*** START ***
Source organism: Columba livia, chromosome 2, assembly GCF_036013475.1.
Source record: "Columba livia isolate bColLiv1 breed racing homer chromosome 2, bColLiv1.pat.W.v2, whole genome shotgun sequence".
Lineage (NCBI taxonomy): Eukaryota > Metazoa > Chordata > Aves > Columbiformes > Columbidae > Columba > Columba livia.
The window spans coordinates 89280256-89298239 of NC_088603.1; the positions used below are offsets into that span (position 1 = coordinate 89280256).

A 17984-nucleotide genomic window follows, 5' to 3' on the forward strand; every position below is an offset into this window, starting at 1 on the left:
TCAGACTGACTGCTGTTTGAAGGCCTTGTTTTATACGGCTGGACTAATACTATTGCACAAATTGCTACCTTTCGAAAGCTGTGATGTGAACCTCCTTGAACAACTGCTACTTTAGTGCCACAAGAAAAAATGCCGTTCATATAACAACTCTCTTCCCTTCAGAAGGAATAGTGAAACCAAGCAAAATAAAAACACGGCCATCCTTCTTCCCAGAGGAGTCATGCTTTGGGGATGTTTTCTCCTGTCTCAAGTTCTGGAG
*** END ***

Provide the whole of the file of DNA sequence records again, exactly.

Source organism: Columba livia, chromosome 2, assembly GCF_036013475.1.
Source record: "Columba livia isolate bColLiv1 breed racing homer chromosome 2, bColLiv1.pat.W.v2, whole genome shotgun sequence".
Lineage (NCBI taxonomy): Eukaryota > Metazoa > Chordata > Aves > Columbiformes > Columbidae > Columba > Columba livia.
The window spans coordinates 89280256-89298239 of NC_088603.1; the positions used below are offsets into that span (position 1 = coordinate 89280256).

A 17984-nucleotide genomic window follows, 5' to 3' on the forward strand; every position below is an offset into this window, starting at 1 on the left:
TCAGACTGACTGCTGTTTGAAGGCCTTGTTTTATACGGCTGGACTAATACTATTGCACAAATTGCTACCTTTCGAAAGCTGTGATGTGAACCTCCTTGAACAACTGCTACTTTAGTGCCACAAGAAAAAATGCCGTTCATATAACAACTCTCTTCCCTTCAGAAGGAATAGTGAAACCAAGCAAAATAAAAACACGGCCATCCTTCTTCCCAGAGGAGTCATGCTTTGGGGATGTTTTCTCCTGTCTCAAGTTCTGGAG